There’s a new website that lets users report problems in downtown Seattle, but it’s not a project that the Seattle Police Department launched. In fact, police would rather you call them.
Launched on Monday by the Downtown Seattle Association, the Downtown Safety Connection attempts to be another avenue of reporting downtown’s woes; be it crime or disturbances.
“An example is if you walk by the area of 3rd [Avenue] and Virginia [Street], during the evening commute time you will see what is essentially an open-air market; people just hang up things on a chain link fence and try to sell them,” said James Sido with the Downtown Seattle Association. “There’s an illegal vending situation that has been problematic for quite some time. And if it continues to be an issue, then you know where to take that complaint.”
Witnesses to such a crime can report it to the DSA’s website, which will then forward the message on to the appropriate party. Sido said the association received input for the project from Sergeant Sean Whitcomb with the Seattle Police Department.
“We’ll routinely receive comments from people who see issues out on the sidewalks or in the streets of downtown, be it public safety, cleanliness, what have you,” Sido said.
“Often these people are frustrated because they don’t know where to send their complaints, or they don’t feel like they have a strong advocate on their side,” he said. “Our goal is to be that advocate. If you are seeing a persistent issue downtown, this is where you can take it and we’ll make sure it gets to the right audience.”
The website offers a range of concerns to report, such as drug dealing, aggressive solicitation, graffiti, mental health crisis, and more. Users can write a description of what they witnessed and include a photo of the incident. They can send the message to various government entities: the Downtown Seattle Association, city attorney, county prosecutor, Metropolitan Improvement District, the mayor, Seattle City Council, department of transportation, police department, public utilities, or the transit police.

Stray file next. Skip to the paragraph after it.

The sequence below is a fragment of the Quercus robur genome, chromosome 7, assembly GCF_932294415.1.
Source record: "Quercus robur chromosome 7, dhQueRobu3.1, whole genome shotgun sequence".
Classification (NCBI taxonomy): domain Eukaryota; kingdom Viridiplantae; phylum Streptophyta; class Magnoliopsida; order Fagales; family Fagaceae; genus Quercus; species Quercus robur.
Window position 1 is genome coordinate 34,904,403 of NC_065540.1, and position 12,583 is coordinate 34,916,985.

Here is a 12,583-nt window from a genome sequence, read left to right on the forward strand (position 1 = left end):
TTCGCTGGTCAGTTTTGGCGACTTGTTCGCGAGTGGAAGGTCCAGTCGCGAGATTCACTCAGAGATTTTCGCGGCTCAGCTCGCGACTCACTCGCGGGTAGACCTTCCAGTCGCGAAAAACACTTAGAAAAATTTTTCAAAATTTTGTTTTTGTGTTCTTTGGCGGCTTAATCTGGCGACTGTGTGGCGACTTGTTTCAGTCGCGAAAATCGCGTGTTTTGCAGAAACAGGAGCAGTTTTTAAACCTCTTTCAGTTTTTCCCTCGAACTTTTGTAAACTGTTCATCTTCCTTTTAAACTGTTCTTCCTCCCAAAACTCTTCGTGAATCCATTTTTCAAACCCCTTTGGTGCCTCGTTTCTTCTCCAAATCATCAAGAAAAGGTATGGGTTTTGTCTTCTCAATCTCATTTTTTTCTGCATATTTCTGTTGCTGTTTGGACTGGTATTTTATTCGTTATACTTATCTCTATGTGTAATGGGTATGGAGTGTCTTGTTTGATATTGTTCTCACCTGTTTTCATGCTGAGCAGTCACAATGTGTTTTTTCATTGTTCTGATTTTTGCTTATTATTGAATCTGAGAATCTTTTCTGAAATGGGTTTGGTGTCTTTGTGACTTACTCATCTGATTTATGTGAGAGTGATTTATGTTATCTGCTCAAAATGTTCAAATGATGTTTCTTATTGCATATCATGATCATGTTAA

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Submissions can be anonymous, but the DSA does want users to fill out contact information in case incidents need to be followed up on.
Sido notes, as does the website itself, that the service is not a replacement for 9-1-1. It is for ongoing issues, not emergencies; something Seattle Police Detective Patrick Michaud also stressed.
Michaud prefers that people who wish to report something to police use 206-625-5011, the non-emergency line for the police department.
It’s important, Michaud said, because the police department keeps track of crime statistics which influences their enforcement.
“Without accurate data, we don’t know how or where to be deploying our officers before these crimes happen,” he said. “Without that information, it can lead to longer response times.”
If people want to also report to the new website, that is OK, he said.
“It’s great that this website is out there and it’s an option for people, while it’s not the first one that we would recommend,” Michaud said. “Give us a call so we can track these things and get people out there to respond quickly.”
Michaud and Sido said that 9-1-1 is the go-to resource for emergencies.
“When you talk to the non-emergency number or 9-1-1, that’s the dispatch center and you know that you are talking to somebody from the police department,” Michaud said.